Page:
(The head kick. Photo courtesy of MMA Weekly)
You didn’t see it on Spike TV last night, but the undercard bouts for Ultimate Fight Night 15 were worth showing up for all by themselves. Yours truly was Octagon-side for the whole thing, and when I wasn’t hanging out in Clay Guida‘s dressing room (more on that later), I was busy being impressed by some UFC newcomers.
This one was quick, with only sporadic fits of action. Miller jumped to Kimmons’ back almost immediately. Kimmons tried to defend and dump him off, but Miller wasn’t having it. After about a minute of absolutely no movement, Miller locked in the choke and Kimmons fell backwards ala Frank Trigg against Matt Hughes, then tapped meekly while the ref took his time about stopping it.
New Jersey’s Mike Massenzio was particularly impressive in his first-round submission win over Drew McFedries. He put his wrestling skills to good use right away, shooting in on McFedries and getting side control in the ensuing scramble. After McFedries recovered his guard and attempted a triangle choke, which Massenzio shrugged off, it was countdown to kimura time. Massenzio got to north-south and extended McFedries’ arm, forcing him to tap.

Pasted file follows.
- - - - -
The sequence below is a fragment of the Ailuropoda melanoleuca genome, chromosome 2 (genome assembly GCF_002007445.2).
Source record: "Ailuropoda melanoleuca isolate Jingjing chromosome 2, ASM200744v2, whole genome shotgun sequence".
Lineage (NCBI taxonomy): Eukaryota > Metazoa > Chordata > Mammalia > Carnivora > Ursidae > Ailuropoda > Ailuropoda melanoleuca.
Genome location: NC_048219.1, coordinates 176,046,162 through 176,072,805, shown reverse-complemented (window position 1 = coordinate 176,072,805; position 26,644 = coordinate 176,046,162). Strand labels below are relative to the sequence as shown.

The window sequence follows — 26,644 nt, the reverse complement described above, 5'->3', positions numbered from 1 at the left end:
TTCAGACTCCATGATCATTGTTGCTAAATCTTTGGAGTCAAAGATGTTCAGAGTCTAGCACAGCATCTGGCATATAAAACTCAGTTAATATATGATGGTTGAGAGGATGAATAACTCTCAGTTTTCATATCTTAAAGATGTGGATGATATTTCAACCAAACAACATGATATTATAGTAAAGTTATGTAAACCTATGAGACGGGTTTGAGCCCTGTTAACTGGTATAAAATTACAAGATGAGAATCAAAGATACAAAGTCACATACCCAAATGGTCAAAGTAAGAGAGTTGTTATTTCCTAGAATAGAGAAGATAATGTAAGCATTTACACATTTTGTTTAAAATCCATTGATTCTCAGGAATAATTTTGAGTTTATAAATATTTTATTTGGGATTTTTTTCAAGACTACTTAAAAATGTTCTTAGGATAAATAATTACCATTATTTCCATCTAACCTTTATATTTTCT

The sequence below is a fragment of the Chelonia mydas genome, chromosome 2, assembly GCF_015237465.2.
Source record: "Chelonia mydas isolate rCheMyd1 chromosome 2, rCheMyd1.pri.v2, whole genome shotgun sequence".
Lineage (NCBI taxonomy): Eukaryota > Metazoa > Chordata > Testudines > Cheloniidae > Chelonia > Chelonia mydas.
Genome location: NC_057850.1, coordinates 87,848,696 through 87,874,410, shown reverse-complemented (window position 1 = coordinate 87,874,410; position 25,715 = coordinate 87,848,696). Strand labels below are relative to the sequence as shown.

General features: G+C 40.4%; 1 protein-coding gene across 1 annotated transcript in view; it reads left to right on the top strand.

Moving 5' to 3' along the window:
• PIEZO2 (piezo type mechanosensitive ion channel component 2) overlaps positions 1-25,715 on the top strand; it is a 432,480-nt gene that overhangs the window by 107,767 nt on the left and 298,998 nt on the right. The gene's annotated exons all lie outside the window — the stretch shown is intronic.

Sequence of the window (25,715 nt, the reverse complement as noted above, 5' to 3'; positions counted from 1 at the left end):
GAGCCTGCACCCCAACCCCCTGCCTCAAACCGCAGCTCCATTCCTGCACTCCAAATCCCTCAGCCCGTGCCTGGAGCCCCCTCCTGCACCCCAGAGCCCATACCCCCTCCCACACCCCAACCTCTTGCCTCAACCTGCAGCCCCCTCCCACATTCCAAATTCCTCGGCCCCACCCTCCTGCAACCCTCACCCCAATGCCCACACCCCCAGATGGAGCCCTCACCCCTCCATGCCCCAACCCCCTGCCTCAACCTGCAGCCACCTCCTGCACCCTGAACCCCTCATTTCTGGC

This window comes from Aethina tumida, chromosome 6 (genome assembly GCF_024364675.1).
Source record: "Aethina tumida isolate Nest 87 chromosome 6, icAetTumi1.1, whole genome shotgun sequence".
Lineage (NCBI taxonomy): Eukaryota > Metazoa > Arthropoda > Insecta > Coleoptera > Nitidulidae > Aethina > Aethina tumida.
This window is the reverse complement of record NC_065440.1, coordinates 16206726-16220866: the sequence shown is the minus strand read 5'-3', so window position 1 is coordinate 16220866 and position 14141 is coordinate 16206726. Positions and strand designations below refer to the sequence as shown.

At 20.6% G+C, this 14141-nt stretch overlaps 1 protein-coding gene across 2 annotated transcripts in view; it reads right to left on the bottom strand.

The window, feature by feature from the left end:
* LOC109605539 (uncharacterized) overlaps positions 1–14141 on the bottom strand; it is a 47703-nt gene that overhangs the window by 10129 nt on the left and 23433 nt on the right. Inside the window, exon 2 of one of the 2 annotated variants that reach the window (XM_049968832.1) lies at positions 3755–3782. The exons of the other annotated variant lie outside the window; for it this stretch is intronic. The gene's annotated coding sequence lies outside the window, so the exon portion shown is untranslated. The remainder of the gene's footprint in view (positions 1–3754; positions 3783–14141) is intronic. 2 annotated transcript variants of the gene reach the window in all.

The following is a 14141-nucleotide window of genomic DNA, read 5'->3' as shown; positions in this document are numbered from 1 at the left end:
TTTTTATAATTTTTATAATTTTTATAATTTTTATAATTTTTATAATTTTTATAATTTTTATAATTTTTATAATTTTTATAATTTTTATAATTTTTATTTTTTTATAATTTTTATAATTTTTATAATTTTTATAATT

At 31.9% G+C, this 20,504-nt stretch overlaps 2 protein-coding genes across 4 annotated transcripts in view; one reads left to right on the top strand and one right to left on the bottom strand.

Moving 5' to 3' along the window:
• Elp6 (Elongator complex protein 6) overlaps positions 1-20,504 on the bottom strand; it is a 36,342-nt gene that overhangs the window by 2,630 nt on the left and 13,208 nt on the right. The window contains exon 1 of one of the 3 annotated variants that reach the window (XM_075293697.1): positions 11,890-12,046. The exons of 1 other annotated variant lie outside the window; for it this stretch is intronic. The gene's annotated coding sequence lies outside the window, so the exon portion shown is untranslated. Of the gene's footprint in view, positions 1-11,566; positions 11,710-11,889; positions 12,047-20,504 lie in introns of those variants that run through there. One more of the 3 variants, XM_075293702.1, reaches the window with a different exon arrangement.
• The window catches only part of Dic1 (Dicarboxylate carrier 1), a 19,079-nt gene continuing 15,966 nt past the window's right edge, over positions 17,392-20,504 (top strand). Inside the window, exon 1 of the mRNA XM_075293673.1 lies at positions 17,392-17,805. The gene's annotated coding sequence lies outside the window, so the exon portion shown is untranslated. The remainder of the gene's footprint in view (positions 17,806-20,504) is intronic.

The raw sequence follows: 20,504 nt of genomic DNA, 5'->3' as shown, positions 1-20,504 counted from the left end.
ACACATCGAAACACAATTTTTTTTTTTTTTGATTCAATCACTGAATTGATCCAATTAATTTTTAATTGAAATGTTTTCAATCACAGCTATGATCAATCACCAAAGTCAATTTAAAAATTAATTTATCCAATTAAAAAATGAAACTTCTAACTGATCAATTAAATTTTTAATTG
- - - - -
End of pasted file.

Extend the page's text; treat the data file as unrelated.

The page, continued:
Alessio Sakara def. Joe Vedepo via KO (kick) at 1:27 of round one
The most brutal finish of the night also came in the prelims, as Alessio Sakara put his shin directly on Joe Vedepo’s chin early in the first. Vedepo was looking for the takedown from the start, but Sakara’s defense looked much improved. When Vedepo couldn’t get him down he consented to stand and trade. That’s about when the high kick landed with a vicious crack that elicited ‘ooohs’ from the crowd. Vedepo stiffened up and keeled over backwards. Sakara moved in to finish, but it was — to put it mildly — unnecessary.
Joe Lauzon found himself in a tougher scrap than he probably expected against Kyle Bradley. Bradley’s stand-up looked sharp early on and he stung Lauzon with a good uppercut before Lauzon dove for a heel-hook and nearly got it. Bradley fought through and made it to the second, where Bradley put a couple punch combinations together and briefly had Lauzon looking surprised. J-Lau stayed on the attack, however, and put Bradley down with a double-leg. Bradley gave up his back in the scramble and Lauzon unleashed with elbows and punches, flattening him out and finishing him with a barrage of unanswered shots.
Jason Brilz def. Brad Morris via TKO (ref stoppage) at 2:54 of round two
Brilz outwrestled and outlasted Morris in a somewhat sloppy ground war. Morris ran out of gas and ideas in the second and laid beneath Brilz waiting for the stoppage. Mercifully, it came quickly. Brilz looks like he could do some damage if he sharpens up his jiu-jitsu.
Poor Ryan Jensen. He fired up the crowd by pounding on Gouveia for a round and a half, landing some good shots from Gouveia’s guard. In the second, however, he got a little too comfortable and left his arm in the danger zone. It was all the opportunity Gouveia needed. He locked up the armbar and Jensen couldn’t pull out of it. That’s what happens when you get cute against a guy like Gouveia.